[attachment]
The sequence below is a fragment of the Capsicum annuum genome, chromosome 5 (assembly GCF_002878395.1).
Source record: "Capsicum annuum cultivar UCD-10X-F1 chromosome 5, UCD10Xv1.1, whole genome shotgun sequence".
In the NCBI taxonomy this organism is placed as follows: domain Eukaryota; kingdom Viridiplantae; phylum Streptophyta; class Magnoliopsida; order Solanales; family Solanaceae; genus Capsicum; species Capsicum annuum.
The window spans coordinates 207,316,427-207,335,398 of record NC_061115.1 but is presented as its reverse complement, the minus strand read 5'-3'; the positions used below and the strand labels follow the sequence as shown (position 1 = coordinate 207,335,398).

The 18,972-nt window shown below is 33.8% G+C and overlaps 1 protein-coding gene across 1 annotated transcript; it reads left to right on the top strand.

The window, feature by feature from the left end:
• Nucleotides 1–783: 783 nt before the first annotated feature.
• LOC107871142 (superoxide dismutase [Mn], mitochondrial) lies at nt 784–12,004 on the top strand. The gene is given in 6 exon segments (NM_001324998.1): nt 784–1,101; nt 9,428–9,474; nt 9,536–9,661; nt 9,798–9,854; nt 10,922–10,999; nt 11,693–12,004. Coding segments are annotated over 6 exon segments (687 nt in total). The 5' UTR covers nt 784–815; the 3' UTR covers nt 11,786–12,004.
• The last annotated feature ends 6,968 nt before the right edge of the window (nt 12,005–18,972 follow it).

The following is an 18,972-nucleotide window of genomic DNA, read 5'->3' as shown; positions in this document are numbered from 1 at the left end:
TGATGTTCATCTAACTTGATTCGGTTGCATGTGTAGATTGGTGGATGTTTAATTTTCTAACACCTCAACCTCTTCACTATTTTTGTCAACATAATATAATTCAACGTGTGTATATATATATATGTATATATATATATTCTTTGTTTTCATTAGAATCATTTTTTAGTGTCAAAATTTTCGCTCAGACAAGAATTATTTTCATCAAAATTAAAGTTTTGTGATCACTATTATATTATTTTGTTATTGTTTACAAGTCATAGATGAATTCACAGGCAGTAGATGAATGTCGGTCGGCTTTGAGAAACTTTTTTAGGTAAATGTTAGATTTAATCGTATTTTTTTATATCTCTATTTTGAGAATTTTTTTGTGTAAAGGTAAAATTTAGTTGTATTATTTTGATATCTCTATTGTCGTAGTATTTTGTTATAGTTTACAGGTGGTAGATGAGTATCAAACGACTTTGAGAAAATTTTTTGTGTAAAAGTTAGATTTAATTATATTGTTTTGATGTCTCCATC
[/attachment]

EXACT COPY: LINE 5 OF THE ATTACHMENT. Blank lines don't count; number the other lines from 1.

The 18,972-nt window shown below is 33.8% G+C and overlaps 1 protein-coding gene across 1 annotated transcript; it reads left to right on the top strand.